NEWS THE BOARD GOVERNING the Wisconsin Economic Development Corporation again plans to talk about tightening reporting requirements for companies shipping jobs outside the state and country is a sad reminder: It was a dark day for taxpayers when government climbed in the sack with businesses to offer lucrative incentives supposedly to influence developers.
Company owners and corporate executives now have been trained to hold out their palms any time a firm may be considering expansion, or even if a given company is thinking about down-sizing or offshoring jobs. In the former scenario, companies open up a bidding war pitting one city and state against others to maximize taxpayer subsidies. In the latter itís tantamount to blackmail, with companies threatening cities and states with economic Armageddon unless taxpayers pony up.
WHAT IT AMOUNTS to is socializing risk and privatizing profit, at taxpayersí expense. In our view, itís wrong.
Unfortunately, itís how the game is played today in economic development. Those who grease a deal with big taxpayer subsidies at least get in the game. Others who might stand on principle and expect private enterprise to pay its own expenses will watch businesses go where the goodies are spread on the table.
Both ways, these days, taxpayers lose ó especially since studies suggest hundreds of billions in subsidies nationwide for years have produced very few net increases in job numbers.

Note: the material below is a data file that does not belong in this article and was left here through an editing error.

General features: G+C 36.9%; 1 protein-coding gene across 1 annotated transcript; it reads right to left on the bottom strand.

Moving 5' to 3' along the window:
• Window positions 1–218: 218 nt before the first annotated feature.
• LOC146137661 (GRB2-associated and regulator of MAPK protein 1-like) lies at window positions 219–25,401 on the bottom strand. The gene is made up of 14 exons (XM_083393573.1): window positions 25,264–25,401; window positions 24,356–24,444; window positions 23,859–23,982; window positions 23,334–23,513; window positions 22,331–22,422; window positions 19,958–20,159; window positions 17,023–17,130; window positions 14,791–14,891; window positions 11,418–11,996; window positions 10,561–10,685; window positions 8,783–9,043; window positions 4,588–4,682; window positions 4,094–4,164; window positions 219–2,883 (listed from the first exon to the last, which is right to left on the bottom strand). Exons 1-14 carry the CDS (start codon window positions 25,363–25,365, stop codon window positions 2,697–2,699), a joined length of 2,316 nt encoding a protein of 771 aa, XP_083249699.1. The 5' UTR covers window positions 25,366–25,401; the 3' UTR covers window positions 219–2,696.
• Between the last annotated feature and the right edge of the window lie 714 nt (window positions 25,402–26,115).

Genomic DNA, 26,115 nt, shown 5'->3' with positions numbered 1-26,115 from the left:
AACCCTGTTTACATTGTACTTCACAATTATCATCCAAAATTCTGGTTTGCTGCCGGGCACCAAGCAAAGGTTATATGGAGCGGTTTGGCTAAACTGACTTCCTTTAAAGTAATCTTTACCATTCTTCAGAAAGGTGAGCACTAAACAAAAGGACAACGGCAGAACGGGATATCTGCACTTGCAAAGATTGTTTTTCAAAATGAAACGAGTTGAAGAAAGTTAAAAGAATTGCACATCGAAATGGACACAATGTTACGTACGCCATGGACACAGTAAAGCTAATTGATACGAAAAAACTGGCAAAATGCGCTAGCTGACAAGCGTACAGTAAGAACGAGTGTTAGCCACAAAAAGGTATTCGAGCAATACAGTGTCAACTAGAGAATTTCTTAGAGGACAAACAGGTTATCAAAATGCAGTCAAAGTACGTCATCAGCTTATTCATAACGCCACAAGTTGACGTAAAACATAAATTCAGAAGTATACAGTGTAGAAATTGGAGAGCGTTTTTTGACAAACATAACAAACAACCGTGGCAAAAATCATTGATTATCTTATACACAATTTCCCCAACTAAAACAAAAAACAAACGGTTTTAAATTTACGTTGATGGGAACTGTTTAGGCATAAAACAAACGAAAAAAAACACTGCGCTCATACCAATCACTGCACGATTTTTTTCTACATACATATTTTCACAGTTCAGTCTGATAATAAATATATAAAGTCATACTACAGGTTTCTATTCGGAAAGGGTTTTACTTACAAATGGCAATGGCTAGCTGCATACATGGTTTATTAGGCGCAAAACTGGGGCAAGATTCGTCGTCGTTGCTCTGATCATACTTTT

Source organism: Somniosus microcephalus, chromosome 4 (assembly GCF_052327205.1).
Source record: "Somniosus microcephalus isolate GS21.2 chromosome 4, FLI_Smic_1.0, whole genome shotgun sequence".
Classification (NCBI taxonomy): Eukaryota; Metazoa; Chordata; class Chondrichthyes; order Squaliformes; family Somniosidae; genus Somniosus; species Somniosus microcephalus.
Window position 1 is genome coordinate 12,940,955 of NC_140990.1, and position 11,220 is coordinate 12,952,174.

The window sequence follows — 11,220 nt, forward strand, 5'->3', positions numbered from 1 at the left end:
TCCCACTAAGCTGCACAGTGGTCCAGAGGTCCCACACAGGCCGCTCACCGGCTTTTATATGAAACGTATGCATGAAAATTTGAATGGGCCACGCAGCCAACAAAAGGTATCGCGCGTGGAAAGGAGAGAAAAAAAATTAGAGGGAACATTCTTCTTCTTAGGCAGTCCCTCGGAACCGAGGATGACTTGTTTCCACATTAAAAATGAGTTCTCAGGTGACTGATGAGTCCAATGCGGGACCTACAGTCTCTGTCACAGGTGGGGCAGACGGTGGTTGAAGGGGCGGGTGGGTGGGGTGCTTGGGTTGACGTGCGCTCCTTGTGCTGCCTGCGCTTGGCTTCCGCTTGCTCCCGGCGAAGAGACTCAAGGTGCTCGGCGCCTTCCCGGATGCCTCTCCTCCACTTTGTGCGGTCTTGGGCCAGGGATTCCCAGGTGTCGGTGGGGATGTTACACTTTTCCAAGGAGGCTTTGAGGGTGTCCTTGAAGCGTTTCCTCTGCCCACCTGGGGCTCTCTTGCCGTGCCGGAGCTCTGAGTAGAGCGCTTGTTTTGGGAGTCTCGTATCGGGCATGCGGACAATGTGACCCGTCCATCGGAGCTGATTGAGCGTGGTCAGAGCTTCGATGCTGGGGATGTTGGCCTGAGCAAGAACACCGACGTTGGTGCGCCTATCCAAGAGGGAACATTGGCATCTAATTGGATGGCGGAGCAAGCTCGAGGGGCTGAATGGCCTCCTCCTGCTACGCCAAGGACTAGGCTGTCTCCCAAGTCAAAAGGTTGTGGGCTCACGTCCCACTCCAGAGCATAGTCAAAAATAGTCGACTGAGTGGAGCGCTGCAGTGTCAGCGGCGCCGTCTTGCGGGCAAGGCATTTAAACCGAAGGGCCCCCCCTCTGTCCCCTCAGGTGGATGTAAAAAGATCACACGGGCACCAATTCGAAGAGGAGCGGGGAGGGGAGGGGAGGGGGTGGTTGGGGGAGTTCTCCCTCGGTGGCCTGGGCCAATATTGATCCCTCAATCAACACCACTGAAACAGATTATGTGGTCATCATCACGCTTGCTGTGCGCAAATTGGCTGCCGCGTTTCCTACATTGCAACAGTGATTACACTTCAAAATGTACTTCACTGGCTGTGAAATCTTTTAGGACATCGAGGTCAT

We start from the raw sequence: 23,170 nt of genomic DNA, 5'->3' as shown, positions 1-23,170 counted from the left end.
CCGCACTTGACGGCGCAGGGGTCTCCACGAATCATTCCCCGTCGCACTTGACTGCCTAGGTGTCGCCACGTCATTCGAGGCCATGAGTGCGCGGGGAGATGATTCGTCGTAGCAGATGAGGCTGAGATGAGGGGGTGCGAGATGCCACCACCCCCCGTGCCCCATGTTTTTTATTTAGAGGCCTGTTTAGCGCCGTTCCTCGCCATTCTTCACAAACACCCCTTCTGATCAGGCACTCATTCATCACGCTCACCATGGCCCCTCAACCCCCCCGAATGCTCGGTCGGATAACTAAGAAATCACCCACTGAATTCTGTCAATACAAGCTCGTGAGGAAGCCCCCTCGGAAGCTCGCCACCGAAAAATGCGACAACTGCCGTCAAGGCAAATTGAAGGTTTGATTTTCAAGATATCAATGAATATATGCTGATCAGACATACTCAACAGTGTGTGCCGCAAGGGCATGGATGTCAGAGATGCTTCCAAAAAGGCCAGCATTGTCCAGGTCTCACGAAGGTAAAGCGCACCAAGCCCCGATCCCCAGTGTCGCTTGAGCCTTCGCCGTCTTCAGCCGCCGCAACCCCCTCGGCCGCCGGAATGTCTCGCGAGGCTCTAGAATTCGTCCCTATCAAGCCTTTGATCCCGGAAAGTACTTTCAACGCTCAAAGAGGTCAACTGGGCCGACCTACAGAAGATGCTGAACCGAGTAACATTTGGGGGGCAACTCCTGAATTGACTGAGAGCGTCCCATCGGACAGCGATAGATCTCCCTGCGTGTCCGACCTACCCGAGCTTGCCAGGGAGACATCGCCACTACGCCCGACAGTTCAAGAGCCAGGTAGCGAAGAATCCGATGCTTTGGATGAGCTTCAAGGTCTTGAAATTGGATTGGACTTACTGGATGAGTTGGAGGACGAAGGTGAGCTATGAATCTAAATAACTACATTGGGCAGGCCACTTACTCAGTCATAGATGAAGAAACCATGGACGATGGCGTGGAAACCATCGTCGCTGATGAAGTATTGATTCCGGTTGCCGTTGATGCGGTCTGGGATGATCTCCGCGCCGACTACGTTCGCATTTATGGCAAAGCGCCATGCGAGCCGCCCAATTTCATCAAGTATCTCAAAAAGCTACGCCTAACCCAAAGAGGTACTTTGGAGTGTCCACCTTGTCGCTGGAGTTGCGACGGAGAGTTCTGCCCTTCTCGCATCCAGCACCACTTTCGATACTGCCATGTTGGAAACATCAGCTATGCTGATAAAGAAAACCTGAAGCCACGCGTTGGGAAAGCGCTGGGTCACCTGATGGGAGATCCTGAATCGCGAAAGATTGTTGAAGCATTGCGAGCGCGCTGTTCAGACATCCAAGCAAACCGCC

It gets worse. Right here in Wisconsin close examination of subsidy deals run through WEDC indicate several companies have scooped up taxpayer incentives, and then shipped jobs to Mexico and elsewhere. So WEDC leaders have suggested taking yet another look at how companies account for and report jobs activity. Bureaucracy at its best.
IF TAXPAYERS ARE going to be coerced into greasing the palms of private businesses the rule ought to be this simple: Ship out even one job and you are disqualified for incentives.
Punitive? Not in our book.
Rather, the message to business is, ďDo whatever you want, but donít expect taxpayers to ante up unless itís to their benefit.Ē
Otherwise, seriously, how can any of these political and bureaucratic zoo-keepers look some hard-pressed taxpayer in the eye and tell him handing off the money picked from his pocket makes his life better. Itís nothing but crony capitalism ó a conclusion, by the way, hard to escape from reports a high percentage of companies receiving subsidies through WEDC have been helmed by big donors to the campaigns of decision-makers in Madison.
In our view, the public sector does not exist to serve the private sector. It exists to serve the people. Sometimes, the interests of the people and businesses intersect and the subsidy game may be worthwhile. Finding that sweet spot is not easy, and itís a very big stretch to claim WEDC has met the criteria with any consistency.
A FINAL WORD: President-elect Trump was propelled to victory in large measure because left-behind working people were in a state of rage with the status quo, and believed him when he said he would take their side and produce both change and job-and-wage results. So far, though, his team looks quite status quo ó a collection of Wall Street bankers and big business people, some with well documented anti-labor histories. Will that produce a wide gap between Trumpís populist talk about backing working people and the actual policies and practices of his administrative team? An old but wise phrase comes to mind: Do not listen to what he says, watch (and measure) what he does.